As young Indians jump into soaring stock market, risks add up –

December 20, 2021 by No Comments

Nithin Kamath, the chief executive officer of India’s largest online brokerage, estimates that his platform handles 10 to 12 million orders on the average day. They’re increasingly from first-time investors under the age of 30, executing dozens of trades at lightning speed off their mobile phones.

Young investors like those on Kamath’s Zerodha Broking Ltd. — which has come to be known as India’s Robinhood Markets Inc. — helped drive its stock market to records this year, but many are now buying at a time when risks are building up.

India’s benchmark S&P BSE Sensex Index rose over 20% in the first 10 months of this year, aided by the central bank’s efforts to pump liquidity into the economy. But it’s dropped nearly 8% from an all-time high touched in October, partly on expectations that interest rates will rise amid a pick up in economic activity and inflation. Globally, stocks have also been volatile amid concerns about the global spread of the omicron variant.

In recent weeks, brokerages including Goldman Sachs Group Inc. and Nomura Holdings Inc. have lowered their outlook for the Indian stock market, flagging pricey valuations. Meanwhile, a poor debut for the nation’s largest ever initial public offering, from digital payments pioneer Paytm, has already left many retail investors with losses.

The more uncertain market outlook means that small investors could face substantial losses in a downturn. But returns on traditional investments like savings deposits remain low, encouraging India’s millennials to keep pouring money into stocks.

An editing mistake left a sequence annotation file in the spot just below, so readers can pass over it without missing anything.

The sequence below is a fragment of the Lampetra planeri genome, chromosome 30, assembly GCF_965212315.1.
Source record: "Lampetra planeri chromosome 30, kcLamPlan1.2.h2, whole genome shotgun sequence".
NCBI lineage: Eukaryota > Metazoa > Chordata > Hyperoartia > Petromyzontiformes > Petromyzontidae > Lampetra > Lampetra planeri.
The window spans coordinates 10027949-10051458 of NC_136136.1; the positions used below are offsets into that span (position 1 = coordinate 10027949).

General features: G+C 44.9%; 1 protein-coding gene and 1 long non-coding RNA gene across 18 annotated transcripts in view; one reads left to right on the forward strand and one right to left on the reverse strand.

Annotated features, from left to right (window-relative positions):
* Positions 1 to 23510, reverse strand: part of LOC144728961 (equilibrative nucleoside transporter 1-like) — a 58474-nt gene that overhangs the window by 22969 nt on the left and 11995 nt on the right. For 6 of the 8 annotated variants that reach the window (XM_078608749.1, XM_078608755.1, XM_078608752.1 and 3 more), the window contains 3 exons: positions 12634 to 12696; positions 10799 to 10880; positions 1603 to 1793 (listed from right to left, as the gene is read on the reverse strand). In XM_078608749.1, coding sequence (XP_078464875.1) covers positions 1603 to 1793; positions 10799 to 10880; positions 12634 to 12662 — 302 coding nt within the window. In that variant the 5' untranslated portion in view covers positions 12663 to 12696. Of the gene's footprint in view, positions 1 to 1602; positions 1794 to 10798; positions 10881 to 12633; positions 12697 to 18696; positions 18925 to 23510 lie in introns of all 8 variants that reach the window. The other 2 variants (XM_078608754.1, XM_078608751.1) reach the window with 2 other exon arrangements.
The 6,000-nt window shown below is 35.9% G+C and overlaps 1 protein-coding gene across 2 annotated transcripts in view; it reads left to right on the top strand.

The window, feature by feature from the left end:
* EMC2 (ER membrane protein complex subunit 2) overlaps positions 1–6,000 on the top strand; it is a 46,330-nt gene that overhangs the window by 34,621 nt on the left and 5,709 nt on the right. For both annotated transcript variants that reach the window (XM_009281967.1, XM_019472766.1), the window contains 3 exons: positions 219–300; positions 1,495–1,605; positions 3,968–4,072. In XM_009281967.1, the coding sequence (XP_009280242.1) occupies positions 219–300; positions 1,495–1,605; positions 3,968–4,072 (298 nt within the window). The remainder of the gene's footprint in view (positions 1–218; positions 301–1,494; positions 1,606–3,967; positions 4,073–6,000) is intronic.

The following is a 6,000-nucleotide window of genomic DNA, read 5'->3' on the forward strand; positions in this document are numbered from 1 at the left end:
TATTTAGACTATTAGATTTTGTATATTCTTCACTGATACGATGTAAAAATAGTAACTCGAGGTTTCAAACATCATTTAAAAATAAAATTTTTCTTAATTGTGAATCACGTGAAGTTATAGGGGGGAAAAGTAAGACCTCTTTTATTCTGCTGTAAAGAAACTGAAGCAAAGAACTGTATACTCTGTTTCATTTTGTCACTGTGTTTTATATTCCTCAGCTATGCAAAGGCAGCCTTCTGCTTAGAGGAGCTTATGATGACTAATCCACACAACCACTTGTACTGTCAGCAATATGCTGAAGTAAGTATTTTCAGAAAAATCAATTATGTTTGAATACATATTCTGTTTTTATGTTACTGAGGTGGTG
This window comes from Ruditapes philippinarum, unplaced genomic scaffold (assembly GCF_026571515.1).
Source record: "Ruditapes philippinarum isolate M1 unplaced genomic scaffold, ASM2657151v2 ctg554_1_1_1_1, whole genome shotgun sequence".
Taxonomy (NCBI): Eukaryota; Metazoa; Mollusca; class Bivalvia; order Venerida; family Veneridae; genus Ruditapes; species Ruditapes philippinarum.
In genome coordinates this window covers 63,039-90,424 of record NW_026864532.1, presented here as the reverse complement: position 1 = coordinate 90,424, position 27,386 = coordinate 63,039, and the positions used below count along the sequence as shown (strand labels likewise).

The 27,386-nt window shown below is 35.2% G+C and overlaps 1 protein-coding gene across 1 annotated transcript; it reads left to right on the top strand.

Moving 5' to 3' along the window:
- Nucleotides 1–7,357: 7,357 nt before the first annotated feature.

In the eastern city of Udaipur, Dushyant Rathore, 35, who runs a chain of boutique hotels with his family, says he stepped up his investments in equities during the pandemic after strict lockdowns around the world brought the hospitality industry to a grinding halt.

Rathore’s portfolio of stocks is now worth 11.5 million rupees ($150,000) after doubling in value from March 2020. He isn’t pulling back now, and he’s even pushing younger cousins and other family members to put some of their savings into equities in small, staggered amounts.

“This is probably one of the best options for someone to create wealth,” Rathore said. “Though business is now slowly picking up as travel resumes, I do plan to maintain my pace of investments.”

Since a March 2020 low, when stocks plunged worldwide on signs that the coronavirus was spreading globally, India’s Sensex has risen about 119%, the highest among countries with stock markets worth $1 trillion or more.

Some analysts see reason for caution. Despite the recent declines, the one-year forward price-to-earnings ratio for the Sensex is near 21, compared to 12.3 for MSCI’s Emerging Markets Index, …….



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